How do they show their passion for testing? How do they learn and teach others? What sort of role would make them happy? Do they evangelise a particular way of testing? Where do they want to get to in their testing career?

Looking at the person as a team member

Modern testers have to be social creatures as they can be the nexus of a delivery team, playing a number of roles. They can be 1 of the 3 amigos, the trusted adviser for an automation solution, interviewing / observing end users, building out teams, educating and informing managers about modern testing methods. In some cases, the tester does all of the above.

In looking at the person as a team member, we consider:-

What sort of team do they like best? How do they solve problems in the software development lifecycle? Do they have a thirst for innovation? How do they deal with challenging personalities?

Looking at ourselves

The scrutiny we put our candidates under is balanced by a phase of introspection on our part to ensure that we can offer the applicant what they want from their workplace.

Can we give this person the environment and role they want? Do we share the same values? Are they interested in us and able to articulate why? Would we be happy to go on a client site with this person by our side? Would we be happy to embed this person as the trusted advisor for testing within a client team? Are they a decent person that we would happily spend 3 hours trapped in a lift with?

Here is what we don’t do

We do not play keyword bingo. Keyword bingo is searching through a candidate’s CV for specific words relating to domains, application types, tools, methodologies, test management systems or development languages. Using CTRL+F to find a specific keyword does not tell anyone what a great tester is capable of.

We do not have CV reviews carried out by people who don’t understand testing. We have a technical recruitment team who know exactly what we are looking for in candidates and we are in close contact with them to make sure they understand what sort of testers we are looking for. Once recruitment pass a CV on, it goes to the testers in the office you are applying to for review. This means all applications are reviewed by people who read and re-read your application in great detail and understand what a great tester looks like. You just have to help us to find YOU.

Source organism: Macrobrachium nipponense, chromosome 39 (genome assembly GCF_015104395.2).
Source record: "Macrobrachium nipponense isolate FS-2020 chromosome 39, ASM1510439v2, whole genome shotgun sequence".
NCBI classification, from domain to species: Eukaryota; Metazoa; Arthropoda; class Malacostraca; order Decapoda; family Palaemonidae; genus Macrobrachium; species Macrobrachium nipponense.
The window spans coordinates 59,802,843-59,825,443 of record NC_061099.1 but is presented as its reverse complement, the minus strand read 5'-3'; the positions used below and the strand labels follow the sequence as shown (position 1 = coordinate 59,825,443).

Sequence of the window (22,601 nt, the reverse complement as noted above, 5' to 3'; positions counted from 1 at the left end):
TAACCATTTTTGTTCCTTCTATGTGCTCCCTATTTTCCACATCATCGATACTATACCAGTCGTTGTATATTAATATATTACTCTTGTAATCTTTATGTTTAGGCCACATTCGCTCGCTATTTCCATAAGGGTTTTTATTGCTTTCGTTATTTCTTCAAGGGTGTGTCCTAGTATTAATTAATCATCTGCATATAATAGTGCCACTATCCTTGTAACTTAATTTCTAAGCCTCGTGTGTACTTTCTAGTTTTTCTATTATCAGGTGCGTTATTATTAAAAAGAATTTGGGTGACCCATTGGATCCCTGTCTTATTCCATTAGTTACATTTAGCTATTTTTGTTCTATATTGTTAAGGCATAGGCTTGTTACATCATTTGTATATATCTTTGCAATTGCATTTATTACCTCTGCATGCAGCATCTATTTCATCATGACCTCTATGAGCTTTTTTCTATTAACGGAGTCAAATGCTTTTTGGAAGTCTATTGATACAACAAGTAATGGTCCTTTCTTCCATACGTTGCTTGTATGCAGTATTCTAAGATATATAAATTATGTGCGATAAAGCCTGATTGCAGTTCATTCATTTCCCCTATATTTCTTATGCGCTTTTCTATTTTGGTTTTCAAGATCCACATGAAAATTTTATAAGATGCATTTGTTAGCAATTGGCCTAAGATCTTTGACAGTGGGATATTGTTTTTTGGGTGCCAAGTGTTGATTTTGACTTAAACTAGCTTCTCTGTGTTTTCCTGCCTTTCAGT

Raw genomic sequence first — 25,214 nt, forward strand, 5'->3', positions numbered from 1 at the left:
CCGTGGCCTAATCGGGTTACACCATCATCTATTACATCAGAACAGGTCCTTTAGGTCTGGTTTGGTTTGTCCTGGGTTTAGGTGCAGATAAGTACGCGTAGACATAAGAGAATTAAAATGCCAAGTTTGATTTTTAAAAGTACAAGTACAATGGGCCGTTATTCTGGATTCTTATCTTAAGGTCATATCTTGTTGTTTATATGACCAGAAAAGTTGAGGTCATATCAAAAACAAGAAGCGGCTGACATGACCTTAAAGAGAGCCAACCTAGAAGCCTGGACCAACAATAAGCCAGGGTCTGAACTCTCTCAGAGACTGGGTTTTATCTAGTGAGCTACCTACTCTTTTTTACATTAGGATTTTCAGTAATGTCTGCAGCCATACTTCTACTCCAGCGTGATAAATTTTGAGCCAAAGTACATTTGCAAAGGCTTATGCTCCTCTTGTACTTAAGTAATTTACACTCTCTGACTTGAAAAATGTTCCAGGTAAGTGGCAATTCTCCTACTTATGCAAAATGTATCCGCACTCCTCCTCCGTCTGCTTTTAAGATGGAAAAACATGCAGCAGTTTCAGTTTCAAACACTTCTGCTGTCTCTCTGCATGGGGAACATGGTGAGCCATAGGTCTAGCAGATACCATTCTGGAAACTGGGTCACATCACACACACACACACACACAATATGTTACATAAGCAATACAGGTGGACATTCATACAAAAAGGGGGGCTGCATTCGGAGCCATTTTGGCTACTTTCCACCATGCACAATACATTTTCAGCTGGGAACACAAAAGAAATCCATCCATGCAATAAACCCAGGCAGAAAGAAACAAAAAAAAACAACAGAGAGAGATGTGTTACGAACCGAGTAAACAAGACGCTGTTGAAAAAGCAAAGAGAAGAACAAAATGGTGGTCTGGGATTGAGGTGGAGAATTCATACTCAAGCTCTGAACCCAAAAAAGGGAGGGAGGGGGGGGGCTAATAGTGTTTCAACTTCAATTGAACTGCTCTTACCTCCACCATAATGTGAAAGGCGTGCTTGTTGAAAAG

Here is what YOU can do

Be clear on what YOU want. Make a list of what you want (what you really, really want) from your next company. Be as clear and detailed as you can. I cannot emphasise how useful this will be to you in finding a company that works for you.

No CV keyword bingo. Don’t send us CVs that are repeated lists of operating systems, apps, tools and courses. It’s useful if you have worked on every flavour of operating system since Debian 2.2 but it’s a better use of the space to tell us about your attitude, the changes you have driven, how you learn and how awesome and likeable you are.

Be concise on your CV. If you have worked on testing a Java app, tell us that. If you have written tests in Java, tell us that too. No “vagueisms”. They won’t get you ‘in the door’ because we don’t work in that way.

Personally I am not a fan of reading “I have exposure to …..” I have “exposure” to a lot of money as I pass the bank of England daily. This is just a passing acquaintance rather than any useful spending experience though! If you code, tell us you code. If you don’t and you want to learn, tell us that.

Most testers mention the ISEB/ISTQB. Some have pictures and multiple references to the same all over their CV. We would like you to use the space to tell us about your first testing role, tell us about the last big scary thing you did in testing or tell us about your ambitions for your testing career.

Show testing influence. Link to your blog posts, talks, contributions to testing sites, Tweets, Youtube videos and LinkedIn posts. Tell us who influences you. Even if you only start writing and following today. We want to know what motivates and interests you. We also like people who share nicely with others.

Good ideas. You’ve had them. Now tell us about them.

Last of all

Have you been offered an interview? Well done! Now come prepared to interview US. You have obviously done your homework and impressed the development team as we want to talk to you. Make the most of this and come armed with questions from doing your research.

If you make a list of requirements for your next role, bring that too, we would love to see it and tell you how we match up. Again be concise. If you want to work in a “great team” (and who doesn’t?) What does that mean to you? A small/medium/big team? A team that challenges you? A team that supports you? A team where everyone works independently? A team where everyone goes for regular lunches together?

Every potential employer you talk to has an obligation to make the interview experience a good one for you. Every potential employer you talk to has an obligation to impress you too!

blog comments powered by Disqus